The show is based around different scenarios and storylines, so that Armisen and Brownstein will portray different characters from scene to scene. One scene may show them being overly conscious about the food they consume, while another scene may have them as employees at a women’s book shop. The one thing that I did like was when they showed Armisen’s character overdosing on living in a digital world, and some may thing Portland and being digital is an oxymoron. Truth of the matter is that Portland has a healthy and diverse blogging community, and has been internet savvy for years. There is also a tech community that looks at some of the innovations being done in Portland and the rest of Oregon, some of which is discussed at Rick Turcozy‘s Silicon Florist website. In a recent issue of Portland Monthly there was an article covering the best doctors in the city, while talking about how Portland could take part in becoming a microcosm of what the country’s health care system should be. The city is known for being a mecca of bicyclists, but it’s also encouraging people to think better and smarter about how they travel in and out of the city, with discussions of a forthcoming transportation safety summit producing a number of pros and cons.
Of course, you can also celebrate Portland by taking advantage of a pedestrian-friendly city by discovering the many stairs of the city in The Portland Stairs Book. If you’re unshaven and proud, take part or become a spectator in the West Coast Beard & Mustache Championships. If you want someone to fondle your nether regions, there’s a map for that. Portlandia represents all of this and none of this, so why does it matter?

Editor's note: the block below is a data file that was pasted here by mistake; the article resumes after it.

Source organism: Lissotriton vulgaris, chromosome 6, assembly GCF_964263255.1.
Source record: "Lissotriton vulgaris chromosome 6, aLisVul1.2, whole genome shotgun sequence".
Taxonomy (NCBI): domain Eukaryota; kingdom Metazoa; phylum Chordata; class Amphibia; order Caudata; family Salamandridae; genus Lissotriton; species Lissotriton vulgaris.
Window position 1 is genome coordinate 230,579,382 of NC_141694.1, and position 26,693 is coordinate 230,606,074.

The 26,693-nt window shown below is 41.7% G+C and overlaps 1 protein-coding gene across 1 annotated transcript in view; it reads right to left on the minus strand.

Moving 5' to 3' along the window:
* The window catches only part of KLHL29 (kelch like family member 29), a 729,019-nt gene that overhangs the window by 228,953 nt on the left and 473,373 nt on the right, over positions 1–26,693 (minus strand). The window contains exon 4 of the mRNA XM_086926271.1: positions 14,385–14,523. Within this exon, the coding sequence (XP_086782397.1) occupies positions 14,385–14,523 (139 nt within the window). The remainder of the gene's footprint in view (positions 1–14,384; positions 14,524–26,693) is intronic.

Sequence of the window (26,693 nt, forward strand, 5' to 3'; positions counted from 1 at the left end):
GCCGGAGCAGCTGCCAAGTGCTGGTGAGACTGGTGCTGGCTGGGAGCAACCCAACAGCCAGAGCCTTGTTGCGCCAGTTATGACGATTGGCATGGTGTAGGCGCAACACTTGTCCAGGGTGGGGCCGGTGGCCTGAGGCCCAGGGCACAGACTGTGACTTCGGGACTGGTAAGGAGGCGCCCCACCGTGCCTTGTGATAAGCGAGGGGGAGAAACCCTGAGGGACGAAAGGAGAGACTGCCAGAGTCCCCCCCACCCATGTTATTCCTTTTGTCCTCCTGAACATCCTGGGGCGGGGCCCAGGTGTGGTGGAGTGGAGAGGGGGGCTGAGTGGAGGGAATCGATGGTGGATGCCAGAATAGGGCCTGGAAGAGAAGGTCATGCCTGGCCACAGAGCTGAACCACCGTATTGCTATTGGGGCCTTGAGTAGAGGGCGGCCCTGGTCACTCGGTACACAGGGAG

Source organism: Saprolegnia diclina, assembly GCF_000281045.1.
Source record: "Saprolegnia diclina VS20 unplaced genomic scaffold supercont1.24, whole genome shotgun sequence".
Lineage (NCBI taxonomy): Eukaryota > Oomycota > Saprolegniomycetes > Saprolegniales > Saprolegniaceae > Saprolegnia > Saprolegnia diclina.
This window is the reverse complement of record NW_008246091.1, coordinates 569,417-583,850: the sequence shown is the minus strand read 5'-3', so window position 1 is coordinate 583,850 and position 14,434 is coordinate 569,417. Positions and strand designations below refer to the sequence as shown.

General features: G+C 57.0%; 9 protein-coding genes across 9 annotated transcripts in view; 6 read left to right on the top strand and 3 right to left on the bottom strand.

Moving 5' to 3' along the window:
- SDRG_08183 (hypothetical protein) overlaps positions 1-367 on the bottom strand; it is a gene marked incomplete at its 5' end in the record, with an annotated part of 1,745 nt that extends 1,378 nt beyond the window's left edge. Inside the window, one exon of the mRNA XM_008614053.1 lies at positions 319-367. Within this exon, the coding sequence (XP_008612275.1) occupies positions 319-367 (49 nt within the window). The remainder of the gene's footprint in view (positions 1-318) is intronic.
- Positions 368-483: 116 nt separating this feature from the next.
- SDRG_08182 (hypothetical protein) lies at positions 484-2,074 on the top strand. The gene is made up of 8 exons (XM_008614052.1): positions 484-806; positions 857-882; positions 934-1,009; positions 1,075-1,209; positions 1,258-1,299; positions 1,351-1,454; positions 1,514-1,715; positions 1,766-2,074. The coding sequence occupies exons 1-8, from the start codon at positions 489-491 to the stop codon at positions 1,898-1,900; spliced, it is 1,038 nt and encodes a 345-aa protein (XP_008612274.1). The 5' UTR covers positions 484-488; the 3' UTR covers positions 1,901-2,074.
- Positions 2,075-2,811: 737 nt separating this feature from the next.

Let’s be real. The city of Portland, Oregon might seem weird to some, but those people are probably happy with who they are and what they’ve become. Portland is not for them. Those who seek something different and unique may or may not find it in Portland. Truth be told, it can be found anywhere and everywhere. You just have to look, and it just so happens Portland occupies a lot of searchers, even those who are content. Maybe the things they search for seemed varied and different from what you’re looking for, but respect the search. It’s a nerdy city, but that’s a dorky way of saying that this city is well read. I’m a Book, I’m well read, so… Portland seems like a perfect place to be, right? I haven’t lived there yet, but I’d like for it to be a place I will want to call home, and hopefully I will very soon. In the first episode, I see a sense of the people that are there, and it’s not just the characters Armisen and Brownstein portray. Look at the older lady in the library, that’s Portland. Look at the bearded man who has been hiding in the library since 1979 while taking part in a hide & seek contest, that’s Portland.